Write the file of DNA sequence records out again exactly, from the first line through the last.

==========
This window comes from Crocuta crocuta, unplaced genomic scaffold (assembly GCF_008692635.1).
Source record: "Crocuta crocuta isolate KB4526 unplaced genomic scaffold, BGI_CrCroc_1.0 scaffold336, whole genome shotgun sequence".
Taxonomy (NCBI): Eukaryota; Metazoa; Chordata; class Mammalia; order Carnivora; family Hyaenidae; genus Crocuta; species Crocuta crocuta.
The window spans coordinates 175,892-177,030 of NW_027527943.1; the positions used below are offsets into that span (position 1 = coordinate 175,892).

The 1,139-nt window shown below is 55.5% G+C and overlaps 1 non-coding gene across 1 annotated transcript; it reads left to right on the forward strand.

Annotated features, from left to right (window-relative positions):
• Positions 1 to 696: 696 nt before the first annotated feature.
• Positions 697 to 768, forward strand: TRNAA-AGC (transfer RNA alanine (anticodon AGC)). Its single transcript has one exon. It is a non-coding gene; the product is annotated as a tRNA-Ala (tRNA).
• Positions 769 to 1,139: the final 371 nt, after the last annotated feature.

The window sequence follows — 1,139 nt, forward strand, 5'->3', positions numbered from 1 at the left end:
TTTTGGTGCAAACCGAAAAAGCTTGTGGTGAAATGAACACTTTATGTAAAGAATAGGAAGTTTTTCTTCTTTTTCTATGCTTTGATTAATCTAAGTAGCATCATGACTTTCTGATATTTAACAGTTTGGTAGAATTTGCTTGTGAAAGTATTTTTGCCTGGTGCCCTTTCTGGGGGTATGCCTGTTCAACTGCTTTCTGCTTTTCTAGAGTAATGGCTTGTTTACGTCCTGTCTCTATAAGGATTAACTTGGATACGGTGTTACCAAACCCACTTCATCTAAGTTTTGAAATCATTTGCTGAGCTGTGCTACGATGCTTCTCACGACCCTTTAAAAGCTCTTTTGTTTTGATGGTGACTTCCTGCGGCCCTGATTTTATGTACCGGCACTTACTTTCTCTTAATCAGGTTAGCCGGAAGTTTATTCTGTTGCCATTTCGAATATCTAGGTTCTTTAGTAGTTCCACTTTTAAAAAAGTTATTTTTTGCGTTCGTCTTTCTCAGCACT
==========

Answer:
This window comes from Crocuta crocuta, unplaced genomic scaffold (assembly GCF_008692635.1).
Source record: "Crocuta crocuta isolate KB4526 unplaced genomic scaffold, BGI_CrCroc_1.0 scaffold336, whole genome shotgun sequence".
Taxonomy (NCBI): Eukaryota; Metazoa; Chordata; class Mammalia; order Carnivora; family Hyaenidae; genus Crocuta; species Crocuta crocuta.
The window spans coordinates 175,892-177,030 of NW_027527943.1; the positions used below are offsets into that span (position 1 = coordinate 175,892).

The 1,139-nt window shown below is 55.5% G+C and overlaps 1 non-coding gene across 1 annotated transcript; it reads left to right on the forward strand.

Annotated features, from left to right (window-relative positions):
• Positions 1 to 696: 696 nt before the first annotated feature.
• Positions 697 to 768, forward strand: TRNAA-AGC (transfer RNA alanine (anticodon AGC)). Its single transcript has one exon. It is a non-coding gene; the product is annotated as a tRNA-Ala (tRNA).
• Positions 769 to 1,139: the final 371 nt, after the last annotated feature.

The window sequence follows — 1,139 nt, forward strand, 5'->3', positions numbered from 1 at the left end:
TTTTGGTGCAAACCGAAAAAGCTTGTGGTGAAATGAACACTTTATGTAAAGAATAGGAAGTTTTTCTTCTTTTTCTATGCTTTGATTAATCTAAGTAGCATCATGACTTTCTGATATTTAACAGTTTGGTAGAATTTGCTTGTGAAAGTATTTTTGCCTGGTGCCCTTTCTGGGGGTATGCCTGTTCAACTGCTTTCTGCTTTTCTAGAGTAATGGCTTGTTTACGTCCTGTCTCTATAAGGATTAACTTGGATACGGTGTTACCAAACCCACTTCATCTAAGTTTTGAAATCATTTGCTGAGCTGTGCTACGATGCTTCTCACGACCCTTTAAAAGCTCTTTTGTTTTGATGGTGACTTCCTGCGGCCCTGATTTTATGTACCGGCACTTACTTTCTCTTAATCAGGTTAGCCGGAAGTTTATTCTGTTGCCATTTCGAATATCTAGGTTCTTTAGTAGTTCCACTTTTAAAAAAGTTATTTTTTGCGTTCGTCTTTCTCAGCACT